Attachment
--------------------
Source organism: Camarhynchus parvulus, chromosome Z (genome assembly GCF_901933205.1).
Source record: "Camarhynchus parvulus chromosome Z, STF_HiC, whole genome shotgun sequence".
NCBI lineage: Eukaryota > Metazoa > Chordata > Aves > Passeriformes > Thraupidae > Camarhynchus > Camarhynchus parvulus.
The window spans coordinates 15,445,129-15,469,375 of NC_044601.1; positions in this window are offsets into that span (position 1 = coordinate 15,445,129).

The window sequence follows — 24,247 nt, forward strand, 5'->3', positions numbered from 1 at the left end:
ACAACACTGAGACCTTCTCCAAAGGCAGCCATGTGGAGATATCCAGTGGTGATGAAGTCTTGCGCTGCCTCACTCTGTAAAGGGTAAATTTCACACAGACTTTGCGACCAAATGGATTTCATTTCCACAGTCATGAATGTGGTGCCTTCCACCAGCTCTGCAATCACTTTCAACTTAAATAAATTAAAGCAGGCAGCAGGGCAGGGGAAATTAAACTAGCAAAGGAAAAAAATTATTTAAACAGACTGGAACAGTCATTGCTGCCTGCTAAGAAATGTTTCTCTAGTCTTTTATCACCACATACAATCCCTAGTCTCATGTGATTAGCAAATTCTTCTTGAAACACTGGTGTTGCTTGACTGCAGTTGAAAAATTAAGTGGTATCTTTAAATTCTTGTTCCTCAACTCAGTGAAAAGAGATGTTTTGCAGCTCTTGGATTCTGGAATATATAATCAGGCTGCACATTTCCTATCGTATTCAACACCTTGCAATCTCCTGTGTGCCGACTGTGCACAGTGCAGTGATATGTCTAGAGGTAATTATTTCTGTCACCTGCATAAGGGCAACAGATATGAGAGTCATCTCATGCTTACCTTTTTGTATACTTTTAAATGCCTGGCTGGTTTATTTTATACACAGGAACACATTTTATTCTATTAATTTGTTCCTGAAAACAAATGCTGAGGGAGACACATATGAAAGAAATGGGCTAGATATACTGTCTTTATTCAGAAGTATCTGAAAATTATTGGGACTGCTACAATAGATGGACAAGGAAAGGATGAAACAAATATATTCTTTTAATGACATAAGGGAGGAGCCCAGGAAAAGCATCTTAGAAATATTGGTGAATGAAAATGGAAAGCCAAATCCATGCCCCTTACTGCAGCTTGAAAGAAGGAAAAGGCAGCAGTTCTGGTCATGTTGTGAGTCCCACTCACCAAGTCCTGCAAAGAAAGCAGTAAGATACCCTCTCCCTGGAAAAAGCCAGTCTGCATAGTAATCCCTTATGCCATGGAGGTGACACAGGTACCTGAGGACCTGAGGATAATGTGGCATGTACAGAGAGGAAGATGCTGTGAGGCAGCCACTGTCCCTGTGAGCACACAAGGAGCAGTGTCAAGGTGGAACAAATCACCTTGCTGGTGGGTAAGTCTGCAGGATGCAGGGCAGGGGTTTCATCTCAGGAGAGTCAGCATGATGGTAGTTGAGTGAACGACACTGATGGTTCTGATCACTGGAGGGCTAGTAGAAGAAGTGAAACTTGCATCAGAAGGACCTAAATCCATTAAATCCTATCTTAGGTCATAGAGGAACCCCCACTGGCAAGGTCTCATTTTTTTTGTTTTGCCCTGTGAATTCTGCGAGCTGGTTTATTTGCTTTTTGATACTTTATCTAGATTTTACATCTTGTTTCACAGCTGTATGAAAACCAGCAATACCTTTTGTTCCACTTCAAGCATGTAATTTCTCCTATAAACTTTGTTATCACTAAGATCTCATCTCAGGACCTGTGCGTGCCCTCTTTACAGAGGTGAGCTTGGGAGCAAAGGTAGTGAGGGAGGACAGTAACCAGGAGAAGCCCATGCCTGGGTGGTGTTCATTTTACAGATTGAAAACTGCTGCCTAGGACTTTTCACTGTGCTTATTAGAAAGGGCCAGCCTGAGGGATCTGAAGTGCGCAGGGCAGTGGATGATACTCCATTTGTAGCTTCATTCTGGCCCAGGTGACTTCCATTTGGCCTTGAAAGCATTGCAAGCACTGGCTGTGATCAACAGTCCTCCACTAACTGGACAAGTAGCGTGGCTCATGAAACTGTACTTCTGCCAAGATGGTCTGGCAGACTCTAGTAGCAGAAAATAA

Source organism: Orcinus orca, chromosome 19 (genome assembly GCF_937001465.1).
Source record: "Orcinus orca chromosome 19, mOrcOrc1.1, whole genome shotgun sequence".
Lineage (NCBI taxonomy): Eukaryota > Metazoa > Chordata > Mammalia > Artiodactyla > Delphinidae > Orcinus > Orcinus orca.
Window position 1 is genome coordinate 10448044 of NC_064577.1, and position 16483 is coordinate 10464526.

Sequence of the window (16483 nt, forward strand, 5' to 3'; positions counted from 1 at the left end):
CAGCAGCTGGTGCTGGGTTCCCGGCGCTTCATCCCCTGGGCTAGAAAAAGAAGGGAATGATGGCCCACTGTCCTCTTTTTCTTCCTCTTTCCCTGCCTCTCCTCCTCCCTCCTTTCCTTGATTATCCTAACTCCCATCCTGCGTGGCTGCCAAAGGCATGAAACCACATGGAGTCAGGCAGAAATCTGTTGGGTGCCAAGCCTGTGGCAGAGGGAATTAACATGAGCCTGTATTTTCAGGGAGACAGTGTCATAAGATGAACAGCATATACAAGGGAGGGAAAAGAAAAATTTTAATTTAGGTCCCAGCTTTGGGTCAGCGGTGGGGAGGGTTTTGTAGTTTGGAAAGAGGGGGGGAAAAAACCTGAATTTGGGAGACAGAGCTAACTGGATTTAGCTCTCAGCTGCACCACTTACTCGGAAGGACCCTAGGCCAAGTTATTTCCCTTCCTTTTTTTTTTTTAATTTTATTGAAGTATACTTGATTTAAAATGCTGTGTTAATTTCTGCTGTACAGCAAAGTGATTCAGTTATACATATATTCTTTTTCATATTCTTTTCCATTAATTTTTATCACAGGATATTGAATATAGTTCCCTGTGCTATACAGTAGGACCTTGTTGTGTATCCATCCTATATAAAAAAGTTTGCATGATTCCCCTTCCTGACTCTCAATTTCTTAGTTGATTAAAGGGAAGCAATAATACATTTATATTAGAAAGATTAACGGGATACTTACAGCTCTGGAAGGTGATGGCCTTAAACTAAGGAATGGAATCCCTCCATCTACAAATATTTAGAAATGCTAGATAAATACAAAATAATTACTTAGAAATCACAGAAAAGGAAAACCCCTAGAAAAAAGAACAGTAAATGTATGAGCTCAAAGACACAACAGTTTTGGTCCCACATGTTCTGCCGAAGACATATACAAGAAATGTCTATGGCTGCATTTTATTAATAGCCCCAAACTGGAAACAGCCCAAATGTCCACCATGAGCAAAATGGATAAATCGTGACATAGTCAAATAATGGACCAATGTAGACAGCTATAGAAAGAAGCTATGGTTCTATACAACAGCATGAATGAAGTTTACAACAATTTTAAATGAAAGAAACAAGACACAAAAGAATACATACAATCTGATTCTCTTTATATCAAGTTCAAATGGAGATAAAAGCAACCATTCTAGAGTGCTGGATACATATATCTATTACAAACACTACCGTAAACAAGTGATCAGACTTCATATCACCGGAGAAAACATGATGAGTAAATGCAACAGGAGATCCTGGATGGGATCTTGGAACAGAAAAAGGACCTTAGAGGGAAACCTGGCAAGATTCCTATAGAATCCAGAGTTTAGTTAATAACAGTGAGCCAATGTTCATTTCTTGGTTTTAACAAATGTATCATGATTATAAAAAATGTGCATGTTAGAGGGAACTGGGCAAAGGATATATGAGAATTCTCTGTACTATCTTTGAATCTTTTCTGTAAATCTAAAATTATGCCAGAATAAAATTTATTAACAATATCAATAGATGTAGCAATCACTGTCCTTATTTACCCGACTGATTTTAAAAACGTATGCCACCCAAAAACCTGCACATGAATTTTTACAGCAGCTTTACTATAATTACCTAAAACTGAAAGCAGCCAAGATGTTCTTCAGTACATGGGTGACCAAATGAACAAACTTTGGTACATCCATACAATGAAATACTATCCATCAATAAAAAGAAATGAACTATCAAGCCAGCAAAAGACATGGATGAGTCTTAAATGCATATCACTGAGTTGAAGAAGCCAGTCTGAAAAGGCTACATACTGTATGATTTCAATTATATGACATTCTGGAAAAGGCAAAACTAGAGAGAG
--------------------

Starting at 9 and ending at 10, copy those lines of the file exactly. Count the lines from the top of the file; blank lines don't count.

Lineage (NCBI taxonomy): Eukaryota > Metazoa > Chordata > Mammalia > Artiodactyla > Delphinidae > Orcinus > Orcinus orca.
Window position 1 is genome coordinate 10448044 of NC_064577.1, and position 16483 is coordinate 10464526.